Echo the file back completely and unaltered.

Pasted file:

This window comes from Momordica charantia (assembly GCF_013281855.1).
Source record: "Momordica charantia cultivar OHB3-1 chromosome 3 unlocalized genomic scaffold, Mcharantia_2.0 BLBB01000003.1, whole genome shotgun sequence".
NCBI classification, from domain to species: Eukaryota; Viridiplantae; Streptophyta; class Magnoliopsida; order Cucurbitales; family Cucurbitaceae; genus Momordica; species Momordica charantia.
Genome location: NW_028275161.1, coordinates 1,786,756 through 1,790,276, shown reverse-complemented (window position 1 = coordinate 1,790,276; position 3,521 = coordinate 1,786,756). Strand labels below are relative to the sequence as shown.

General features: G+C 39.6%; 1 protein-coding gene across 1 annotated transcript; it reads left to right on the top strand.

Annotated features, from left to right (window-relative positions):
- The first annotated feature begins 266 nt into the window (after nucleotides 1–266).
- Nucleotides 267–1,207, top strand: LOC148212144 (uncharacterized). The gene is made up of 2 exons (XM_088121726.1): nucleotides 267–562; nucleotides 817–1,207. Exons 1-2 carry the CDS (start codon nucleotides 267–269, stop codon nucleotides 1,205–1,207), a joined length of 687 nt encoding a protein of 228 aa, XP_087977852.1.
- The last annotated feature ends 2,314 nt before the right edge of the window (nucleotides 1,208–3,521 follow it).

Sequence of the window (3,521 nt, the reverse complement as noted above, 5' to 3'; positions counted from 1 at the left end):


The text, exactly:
This window comes from Momordica charantia (assembly GCF_013281855.1).
Source record: "Momordica charantia cultivar OHB3-1 chromosome 3 unlocalized genomic scaffold, Mcharantia_2.0 BLBB01000003.1, whole genome shotgun sequence".
NCBI classification, from domain to species: Eukaryota; Viridiplantae; Streptophyta; class Magnoliopsida; order Cucurbitales; family Cucurbitaceae; genus Momordica; species Momordica charantia.
Genome location: NW_028275161.1, coordinates 1,786,756 through 1,790,276, shown reverse-complemented (window position 1 = coordinate 1,790,276; position 3,521 = coordinate 1,786,756). Strand labels below are relative to the sequence as shown.

General features: G+C 39.6%; 1 protein-coding gene across 1 annotated transcript; it reads left to right on the top strand.

Annotated features, from left to right (window-relative positions):
- The first annotated feature begins 266 nt into the window (after nucleotides 1–266).
- Nucleotides 267–1,207, top strand: LOC148212144 (uncharacterized). The gene is made up of 2 exons (XM_088121726.1): nucleotides 267–562; nucleotides 817–1,207. Exons 1-2 carry the CDS (start codon nucleotides 267–269, stop codon nucleotides 1,205–1,207), a joined length of 687 nt encoding a protein of 228 aa, XP_087977852.1.
- The last annotated feature ends 2,314 nt before the right edge of the window (nucleotides 1,208–3,521 follow it).

Sequence of the window (3,521 nt, the reverse complement as noted above, 5' to 3'; positions counted from 1 at the left end):